When Steve Jobs introduced iPhoto 5 as part the iLife ’05 update, many people saw it as an aggressive move on Adobe’s consumer image editor, Photoshop Elements 3. Like the $90 Elements, iPhoto 5 includes a palette of sliders that lets you quickly correct some of the most common image problems—including color casts, fuzzy detail, and incorrect exposure. It’s a slick addition to iPhoto’s otherwise meager editing tools, and I was impressed by my first experience with it in Apple’s booth. (We won’t get a chance for a more in-depth look until the latest version of iLife ships in a week.)
That said, there is still much that separates the two programs. For example, Elements lets you easily erase unsightly telephone wires —and annoying ex-boyfriends—from otherwise perfect photos. And its photographic filters provide almost unlimited creative options for stylizing your images. Want to create a panorama or add text to your images? iPhoto 5 won’t help. On the other hand, iPhoto offers an image-management system that Elements doesn’t even bother trying to compete with.
But the interesting story here isn’t about the competition. It’s about the customer. If anything, the addition of advanced image-correction tools to iPhoto reflects a larger change in the digital photography market—the rise of the advanced consumer.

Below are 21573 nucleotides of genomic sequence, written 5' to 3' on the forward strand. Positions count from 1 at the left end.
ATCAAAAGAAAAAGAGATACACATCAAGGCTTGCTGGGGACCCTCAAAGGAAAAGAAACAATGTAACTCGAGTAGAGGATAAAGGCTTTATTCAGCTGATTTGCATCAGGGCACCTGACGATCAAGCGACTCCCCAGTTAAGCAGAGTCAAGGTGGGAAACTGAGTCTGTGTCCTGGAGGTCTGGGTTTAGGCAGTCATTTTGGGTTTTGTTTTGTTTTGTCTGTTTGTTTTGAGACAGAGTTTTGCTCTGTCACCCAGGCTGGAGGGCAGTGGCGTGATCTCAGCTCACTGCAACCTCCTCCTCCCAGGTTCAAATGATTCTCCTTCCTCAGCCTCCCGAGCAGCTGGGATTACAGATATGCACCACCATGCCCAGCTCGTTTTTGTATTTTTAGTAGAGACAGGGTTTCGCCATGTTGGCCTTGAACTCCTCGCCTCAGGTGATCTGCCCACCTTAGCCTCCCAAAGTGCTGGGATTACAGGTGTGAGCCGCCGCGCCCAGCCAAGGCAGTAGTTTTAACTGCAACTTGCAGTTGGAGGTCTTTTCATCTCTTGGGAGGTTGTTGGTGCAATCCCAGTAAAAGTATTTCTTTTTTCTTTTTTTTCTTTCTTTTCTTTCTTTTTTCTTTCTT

In the film world, these point-and-shoot photographers resigned themselves to whatever images came out of their cameras. If it couldn’t be fixed at the photo lab, it just couldn’t be fixed. Image-editing tools belonged to the pros. But with the growth of digital photography, many of these casual photographers suddenly found themselves wanting more from their photos—and Apple showed them that they didn’t need to spend a lot of time or money to get more.
From publishing photos online to creating photo slide shows that could then be burned on a DVD, Apple has helped make photography less intimidating. As a result, people who once felt they couldn’t do any better now want to know the best way to get rid of that ugly yellow color in their Thanksgiving photos or how to bring out the blue in their grandson’s eyes.
Far from killing Photoshop Elements, iPhoto 5 may end up being a boon for Adobe’s image editor. Easy-to-use image-correction features in iPhoto will likely help many consumers become more comfortable with image-editing concepts such as color temperature, saturation, and histograms. Once they reach the limitations of what iPhoto can accomplish, some of these users will undoubtedly decide they want to do more. And when they do, Photoshop Elements will be there for them—offering the same simplified tools they’re accustomed to, as well as a wealth of new creative options.
So bring it on, Apple. In this financial windfall that is the digital photography market, I say the more the merrier.